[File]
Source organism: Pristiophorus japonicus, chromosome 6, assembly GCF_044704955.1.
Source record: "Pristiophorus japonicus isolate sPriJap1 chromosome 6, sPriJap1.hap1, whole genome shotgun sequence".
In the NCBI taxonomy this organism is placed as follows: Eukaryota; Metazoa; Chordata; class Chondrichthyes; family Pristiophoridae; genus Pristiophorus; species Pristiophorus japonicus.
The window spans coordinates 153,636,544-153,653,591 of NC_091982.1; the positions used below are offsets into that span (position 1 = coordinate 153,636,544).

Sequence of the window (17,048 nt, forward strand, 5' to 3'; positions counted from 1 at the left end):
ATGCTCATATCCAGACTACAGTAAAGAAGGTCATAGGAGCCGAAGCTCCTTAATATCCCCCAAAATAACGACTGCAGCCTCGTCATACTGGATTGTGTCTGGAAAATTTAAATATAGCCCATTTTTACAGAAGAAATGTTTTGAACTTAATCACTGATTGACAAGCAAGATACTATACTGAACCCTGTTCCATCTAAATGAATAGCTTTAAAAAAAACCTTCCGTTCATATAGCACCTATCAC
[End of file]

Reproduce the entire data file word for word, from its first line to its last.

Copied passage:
Source organism: Pristiophorus japonicus, chromosome 6, assembly GCF_044704955.1.
Source record: "Pristiophorus japonicus isolate sPriJap1 chromosome 6, sPriJap1.hap1, whole genome shotgun sequence".
In the NCBI taxonomy this organism is placed as follows: Eukaryota; Metazoa; Chordata; class Chondrichthyes; family Pristiophoridae; genus Pristiophorus; species Pristiophorus japonicus.
The window spans coordinates 153,636,544-153,653,591 of NC_091982.1; the positions used below are offsets into that span (position 1 = coordinate 153,636,544).

Sequence of the window (17,048 nt, forward strand, 5' to 3'; positions counted from 1 at the left end):
ATGCTCATATCCAGACTACAGTAAAGAAGGTCATAGGAGCCGAAGCTCCTTAATATCCCCCAAAATAACGACTGCAGCCTCGTCATACTGGATTGTGTCTGGAAAATTTAAATATAGCCCATTTTTACAGAAGAAATGTTTTGAACTTAATCACTGATTGACAAGCAAGATACTATACTGAACCCTGTTCCATCTAAATGAATAGCTTTAAAAAAAACCTTCCGTTCATATAGCACCTATCAC